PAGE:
The Literary World, Volume 14 (Google eBook)

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S.R. Crocker, 1883 - Literature
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Page 196 - O, for my sake do you with Fortune chide, The guilty goddess of my harmful deeds, That did not better for my life provide Than public means which public manners breeds. Thence comes it that my name receives a brand, And almost thence my nature is subdued To what it works in, like the dyer's hand...
Page 64 - Muses' anvil ; turn the same (And himself with it) that he thinks to frame, Or, for the laurel, he may gain a scorn; For a good poet's made, as well as born. And such wert thou ! Look how the father's face Lives in his issue, even so the race Of Shakespeare's mind and manners brightly shines In his well turned, and true filed lines ; In each of which he seems to shake a lance, As brandished at the eyes of ignorance.
Page 70 - In the course of this narrative much is written of wars, conspiracies, and rebellions ; of Presidents, of Congresses, of embassies, of treaties, of the ambition of political leaders, and of the rise of great parties in the nation. Yet the history of the people is the chief theme. At every stage of the splendid progress which separates the America of Washington and Adams from the America in which we live, it has been the author's purpose to describe the dress, the occupations, the amusements, the...
Page 105 - ... of manners and morals ; to trace the growth of that humane spirit which abolished punishment for debt, and reformed the discipline of prisons and of jails ; to recount the manifold improvements which, in a thousand ways, have multiplied the conveniences of life and ministered to the happiness of our race ; to describe the rise and progress of that long series of mechanical inventions and discoveries which is now the admiration of the world, and our just pride and boast ; to tell how, under the...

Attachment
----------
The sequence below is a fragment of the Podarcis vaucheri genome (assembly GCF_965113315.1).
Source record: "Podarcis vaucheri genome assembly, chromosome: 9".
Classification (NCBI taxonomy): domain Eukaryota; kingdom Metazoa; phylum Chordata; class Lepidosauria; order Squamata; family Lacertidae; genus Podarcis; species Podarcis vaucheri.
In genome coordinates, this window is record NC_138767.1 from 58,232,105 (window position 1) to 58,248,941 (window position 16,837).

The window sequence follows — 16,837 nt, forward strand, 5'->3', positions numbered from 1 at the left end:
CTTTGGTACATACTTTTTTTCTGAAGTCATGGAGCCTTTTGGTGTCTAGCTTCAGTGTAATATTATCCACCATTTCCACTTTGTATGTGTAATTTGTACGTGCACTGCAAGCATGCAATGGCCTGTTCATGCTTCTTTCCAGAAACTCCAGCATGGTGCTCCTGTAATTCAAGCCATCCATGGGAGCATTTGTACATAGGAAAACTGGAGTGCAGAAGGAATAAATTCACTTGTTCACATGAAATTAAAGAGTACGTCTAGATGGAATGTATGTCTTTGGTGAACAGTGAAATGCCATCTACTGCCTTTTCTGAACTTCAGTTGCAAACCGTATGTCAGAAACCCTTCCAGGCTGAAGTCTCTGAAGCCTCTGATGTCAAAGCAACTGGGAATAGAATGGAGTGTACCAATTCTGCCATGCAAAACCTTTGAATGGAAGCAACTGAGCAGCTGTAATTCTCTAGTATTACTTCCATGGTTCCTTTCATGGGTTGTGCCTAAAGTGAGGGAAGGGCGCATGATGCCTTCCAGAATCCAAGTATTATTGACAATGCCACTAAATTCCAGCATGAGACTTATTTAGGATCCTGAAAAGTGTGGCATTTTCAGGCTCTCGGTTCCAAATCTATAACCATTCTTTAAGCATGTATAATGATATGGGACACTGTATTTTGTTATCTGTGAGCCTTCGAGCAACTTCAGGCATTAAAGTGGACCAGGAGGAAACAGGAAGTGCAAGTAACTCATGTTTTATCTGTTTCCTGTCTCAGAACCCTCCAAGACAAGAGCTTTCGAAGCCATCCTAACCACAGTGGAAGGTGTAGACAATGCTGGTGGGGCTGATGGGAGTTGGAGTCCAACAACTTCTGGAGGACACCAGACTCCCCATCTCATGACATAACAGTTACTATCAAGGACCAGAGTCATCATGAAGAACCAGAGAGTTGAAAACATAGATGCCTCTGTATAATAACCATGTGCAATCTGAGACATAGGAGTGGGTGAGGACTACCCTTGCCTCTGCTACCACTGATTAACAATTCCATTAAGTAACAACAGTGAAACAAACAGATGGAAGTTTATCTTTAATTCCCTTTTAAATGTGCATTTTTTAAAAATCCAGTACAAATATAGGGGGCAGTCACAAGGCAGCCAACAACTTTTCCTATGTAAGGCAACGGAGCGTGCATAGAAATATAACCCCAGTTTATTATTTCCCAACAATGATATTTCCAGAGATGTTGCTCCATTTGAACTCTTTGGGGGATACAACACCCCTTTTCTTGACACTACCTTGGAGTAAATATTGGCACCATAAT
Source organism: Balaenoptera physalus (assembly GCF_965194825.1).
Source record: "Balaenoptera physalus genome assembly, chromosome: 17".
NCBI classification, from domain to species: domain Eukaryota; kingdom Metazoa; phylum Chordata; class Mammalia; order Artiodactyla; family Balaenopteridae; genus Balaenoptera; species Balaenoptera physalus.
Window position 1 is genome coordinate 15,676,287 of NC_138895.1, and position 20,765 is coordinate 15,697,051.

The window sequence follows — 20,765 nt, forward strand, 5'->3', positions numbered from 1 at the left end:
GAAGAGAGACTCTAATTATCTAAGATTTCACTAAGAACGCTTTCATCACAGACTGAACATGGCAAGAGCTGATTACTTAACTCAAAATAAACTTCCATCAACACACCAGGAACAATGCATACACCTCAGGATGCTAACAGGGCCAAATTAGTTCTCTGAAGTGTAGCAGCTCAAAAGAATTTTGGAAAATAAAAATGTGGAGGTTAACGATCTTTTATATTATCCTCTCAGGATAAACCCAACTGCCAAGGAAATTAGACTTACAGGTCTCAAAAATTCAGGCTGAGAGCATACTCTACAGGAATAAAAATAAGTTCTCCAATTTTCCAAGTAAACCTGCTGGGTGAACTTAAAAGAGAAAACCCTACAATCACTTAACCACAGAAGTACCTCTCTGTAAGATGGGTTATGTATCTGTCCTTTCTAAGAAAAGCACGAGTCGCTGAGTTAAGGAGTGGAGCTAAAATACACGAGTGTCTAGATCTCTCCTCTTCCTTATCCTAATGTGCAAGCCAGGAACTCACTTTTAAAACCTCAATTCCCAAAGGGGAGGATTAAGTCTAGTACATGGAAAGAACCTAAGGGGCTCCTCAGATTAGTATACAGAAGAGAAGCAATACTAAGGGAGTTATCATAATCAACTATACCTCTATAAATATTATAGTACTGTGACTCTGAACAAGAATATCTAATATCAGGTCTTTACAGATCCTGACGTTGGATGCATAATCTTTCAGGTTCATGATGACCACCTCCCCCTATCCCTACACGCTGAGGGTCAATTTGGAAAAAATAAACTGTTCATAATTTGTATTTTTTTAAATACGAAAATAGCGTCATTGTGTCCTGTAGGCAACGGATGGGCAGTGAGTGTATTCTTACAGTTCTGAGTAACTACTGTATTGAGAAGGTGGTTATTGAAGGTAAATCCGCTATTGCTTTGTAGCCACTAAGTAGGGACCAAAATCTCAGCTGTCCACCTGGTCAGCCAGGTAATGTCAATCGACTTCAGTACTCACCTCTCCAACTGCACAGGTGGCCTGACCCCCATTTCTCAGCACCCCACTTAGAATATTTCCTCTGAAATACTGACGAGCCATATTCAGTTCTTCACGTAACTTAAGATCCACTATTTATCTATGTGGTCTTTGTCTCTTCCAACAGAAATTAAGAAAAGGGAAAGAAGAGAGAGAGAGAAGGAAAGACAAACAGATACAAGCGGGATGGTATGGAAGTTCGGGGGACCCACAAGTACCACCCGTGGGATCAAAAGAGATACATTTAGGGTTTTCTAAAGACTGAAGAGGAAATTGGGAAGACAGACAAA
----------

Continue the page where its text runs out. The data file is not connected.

Page 222 - A Roundel is wrought as a ring or a starbright sphere, With craft of delight and with cunning of sound unsought, That the heart of the hearer may smile if to pleasure his ear A roundel is wrought.
Page 258 - The mole's dim curtain, and the lynx's beam: Of smell, the headlong lioness between, And hound sagacious on the tainted green; Of hearing, from the life that fills the flood, To that which warbles through the vernal •wood; The spider's touch, how exquisitely fine! Feels at each thread, and lives along the line...
Page 96 - I should like to have the Academy of Letters propose a prize for an essay on Shakespeare's poem, Let the bird of loudest lay, and the Threnos with which it closes, the aim of the essay being to explain, by a historical research into the poetic myths and tendencies of the age in which it was written, the frame and allusions of the poem.
Page 273 - Now when the dead man come to life beheld His wife his wife no more, and saw the babe Hers, yet not his, upon the father's knee, And all the warmth, the peace, the happiness, And his own children tall arid beautiful, And him, that other, reigning in his place, Lord of his rights and of his children's love, — Then he, tho...
Page 196 - Our Tarlton was master of his faculty. When Queen Elizabeth was serious (I dare not say sullen) and out of good humour, he could undumpish her at his pleasure. Her highest favourites would, in some cases, go to Tarlton before they would go to the queen, and he was their usher to prepare their advantageous access unto her. In a word, he told the queen more of her faults than most of her chaplains, and cured her melancholy better than all of her physicians.
Page 270 - On one occasion Mr. Charles Lloyd met them slowly pacing together a little footpath in Hoxton fields, both weeping bitterly, and found, on joining them, that they were taking their solemn way to the accustomed asylum...

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